- The Good: Hauntingly real portrayals of characters who struggle with addiction, unhealthy relationships, and poverty
- The Bad: As the name implies, this one is dark
- The Literary: Multiple POVs from two alternating timelines that build tension
Libby Day avoids the dark places in her mind, so she doesn’t actively recall her childhood, before or after her mother and sisters were allegedly murdered by her fifteen-year-old brother Ben. But even though Libby doesn’t try to remember her childhood, her untreated depression means she’s never become a fully functional adult. Now Libby is running out of money fast, so when an organization obsessed with gruesome murders contacts her, she agrees to track down old suspects and interview them for a fee.
In the present day, Libby nearly writes off the underground group called the Kill Club that swears her brother is innocent. After all, she’s the one who testified against him, even though she was only a kid at the time. But the more she uncovers, the more people she interviews, the more she bounces ideas off the Kill Club, the more her certainty disappears, for or against Ben.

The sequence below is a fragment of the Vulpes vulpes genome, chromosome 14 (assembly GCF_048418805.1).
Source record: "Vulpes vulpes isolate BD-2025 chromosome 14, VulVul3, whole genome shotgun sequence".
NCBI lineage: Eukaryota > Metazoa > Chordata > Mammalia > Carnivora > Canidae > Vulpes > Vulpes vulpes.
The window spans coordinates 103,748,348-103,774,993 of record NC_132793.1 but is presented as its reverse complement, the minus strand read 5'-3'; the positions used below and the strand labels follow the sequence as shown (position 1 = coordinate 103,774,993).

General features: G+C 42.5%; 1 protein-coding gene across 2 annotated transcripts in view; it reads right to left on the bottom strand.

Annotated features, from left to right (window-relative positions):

Back in the 1985 timeline, Patty Day, Libby’s mother, is an exhausted mother of four, barely keeping her farm and her life together. She often feeds the kids ketchup soup and tries to remember to change their sheets if they wet the bed. Her son Ben was always distant, but as a teenager she barely knows him. The second POV in 1985 is fifteen-year-old Ben himself. A natural outcast, Ben has a few older friends who do drugs and perform satanic rituals, but he’s desperate to look cool, fit in, and not be recognized for the poor kid he is.
For me, it’s the characterization that shines in this novel. Libby, Patty, and Ben are all complex, weak, and selfish. They all do horrible things, but even if you don’t forgive them, you do understand their motivations. And in Libby’s case, you root for her to solve the mystery and for her to get better. The mystery itself is the sort that you really wouldn’t be able to figure out with the clues presented. The reveal is jarring, and I had to mull over the ending for several days to even decide if it was satisfying.
Not recommended for readers bothered by murder, filth, underage sex, etc. This is a difficult read about horrible people doing horrible things, but I’m extremely impressed with Flynn’s deep and dark portrayal of the inner workings of abusive, impulsive, and deceitful characters.